I'm glad to hear that the Detroit City Council is asking for a federal investigation of Wood, but -- and this isn't meant as a slight to Warshaw -- what exactly is plan to ensure that the new monitor gets the job done right and cost efficiently? Reports say that city and federal officials failed to keep close track of how Wood spent tax dollars. Even the cops seemed uncertain about what she was doing to overhaul the department. So what changes are being put in place to keep Warshaw and company under closer scrutiny?

I have no reason to think he's not an honest man — but great things were also said about Wood, once a lawyer at a white-shoe firm in Maryland, upon her arrival. The larger point isn't whether these people coming in to watch over our cops are trustworthy, but what more our political and judicial operatives are doing to safeguard our money just in case they're not.

  • Print
  • Comment

Add Your Comment:

You must be logged in to post a comment.
The Detroit Blog Daily E-mail

Get e-mail updates from TIME's The Detroit Blog in your inbox and never miss a day.

 Arduboy Business Card Plays Tetris, Might Be for Sale - TIME
TIME Gadgets

Business Card Plays Tetris, Might Be for Sale Soon

TAKE MY MONEY!

+ READ ARTICLE

The above video showcases a credit card-sized whatsit with a built-in screen, control pad and two buttons. It plays Tetris! If you’re not convinced by now that we’re either at or very near the pinnacle of human ingenuity, I’m not sure I’d ever be able to convince you otherwise and I’m not sure it’s worth your time to keep reading this. We should amicably go our separate ways.

For the rest of you, this project is called Arduboy. It’s about a millimeter and a half thick and apparently packs north of nine hours of battery life. Its creator, Kevin Bates, created the proof-of-concept you see in the above video and has plans to roll out a Kickstarter campaign to sell these things, complete with a website where people can share other types of software and games they create for Arduboy.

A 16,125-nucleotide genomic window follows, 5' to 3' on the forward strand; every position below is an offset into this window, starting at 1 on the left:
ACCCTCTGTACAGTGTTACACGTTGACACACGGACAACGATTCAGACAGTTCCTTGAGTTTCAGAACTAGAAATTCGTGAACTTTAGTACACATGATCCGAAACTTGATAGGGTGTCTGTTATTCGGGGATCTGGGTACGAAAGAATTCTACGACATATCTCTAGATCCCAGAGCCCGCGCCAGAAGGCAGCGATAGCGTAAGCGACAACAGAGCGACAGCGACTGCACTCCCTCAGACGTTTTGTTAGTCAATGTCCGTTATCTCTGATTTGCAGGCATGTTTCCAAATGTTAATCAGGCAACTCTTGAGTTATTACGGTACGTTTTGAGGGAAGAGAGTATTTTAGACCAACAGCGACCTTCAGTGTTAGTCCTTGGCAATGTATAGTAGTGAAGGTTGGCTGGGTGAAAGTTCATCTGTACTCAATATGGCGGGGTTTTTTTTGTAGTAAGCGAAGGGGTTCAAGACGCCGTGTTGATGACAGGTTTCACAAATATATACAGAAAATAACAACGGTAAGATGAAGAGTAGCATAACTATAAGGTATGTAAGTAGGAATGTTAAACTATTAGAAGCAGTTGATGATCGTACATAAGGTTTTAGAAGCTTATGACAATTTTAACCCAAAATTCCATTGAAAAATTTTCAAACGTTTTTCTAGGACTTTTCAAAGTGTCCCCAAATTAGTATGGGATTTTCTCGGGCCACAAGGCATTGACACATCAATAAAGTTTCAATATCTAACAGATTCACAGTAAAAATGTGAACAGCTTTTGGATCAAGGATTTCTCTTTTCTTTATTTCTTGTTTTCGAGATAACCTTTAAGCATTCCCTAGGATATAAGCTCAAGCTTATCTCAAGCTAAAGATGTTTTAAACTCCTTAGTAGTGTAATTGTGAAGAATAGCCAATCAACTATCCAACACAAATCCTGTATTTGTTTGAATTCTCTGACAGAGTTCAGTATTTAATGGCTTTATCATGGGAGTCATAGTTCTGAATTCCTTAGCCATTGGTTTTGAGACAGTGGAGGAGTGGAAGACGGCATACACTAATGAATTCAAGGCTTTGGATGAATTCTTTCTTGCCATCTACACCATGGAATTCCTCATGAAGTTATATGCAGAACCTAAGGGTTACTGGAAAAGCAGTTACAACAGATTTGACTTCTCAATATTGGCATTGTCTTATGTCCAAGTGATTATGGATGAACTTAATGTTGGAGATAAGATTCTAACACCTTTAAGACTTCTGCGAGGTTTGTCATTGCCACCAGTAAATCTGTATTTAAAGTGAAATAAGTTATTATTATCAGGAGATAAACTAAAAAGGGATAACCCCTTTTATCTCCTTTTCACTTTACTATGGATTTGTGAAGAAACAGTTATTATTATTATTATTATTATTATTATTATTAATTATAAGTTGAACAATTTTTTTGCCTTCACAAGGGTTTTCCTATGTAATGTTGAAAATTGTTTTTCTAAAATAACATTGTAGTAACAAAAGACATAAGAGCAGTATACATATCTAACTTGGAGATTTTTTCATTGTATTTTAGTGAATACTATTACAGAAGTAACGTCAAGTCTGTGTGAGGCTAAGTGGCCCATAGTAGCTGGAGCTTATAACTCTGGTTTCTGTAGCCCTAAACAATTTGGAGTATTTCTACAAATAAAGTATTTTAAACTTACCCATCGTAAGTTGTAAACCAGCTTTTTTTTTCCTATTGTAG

Bates writes on his site that he wants to use Kickstarter to raise $820 to cover licensing costs. I write here that he’ll probably be able to raise that amount faster than he can clear the first level of Tetris. He’ll also probably have to sell the cards without a game loaded onto them to avoid legal issues, though.

No word on how much a final version would cost, but you can visit Bates’ website to read more about how the project came together, complete with photos of the Qdoba and REI gift cards he used to test some of the early builds.

My business card plays Tetris [YouTube via The Next Web]

Your browser, Internet Explorer 8 or below, is out of date. It has known security flaws and may not display all features of this and other websites.

Learn how to update your browser
 MIT Student Creates Connect Four Playing Robot for Course Final - TIME
TIME technology

This Robot Would Very Much Like to Play a Game of Connect Four With You

Game on

+ READ ARTICLE

When the singularity finally hits and artificial intelligence takes over everything, at least we know some of the robots will know how to have a good time — like this Connect Four-playing bot, programmed by MIT student Patrick McCabe.

Users can choose between four levels of difficulty and can even ask for a hint if needed. Head over to McCabe’s website for a detailed breakdown of how the machine works. In the meantime, watch here as the bot beats McCabe in the first round — and even taunts him a little bit before clinching the game.

Your browser, Internet Explorer 8 or below, is out of date. It has known security flaws and may not display all features of this and other websites.

Learn how to update your browser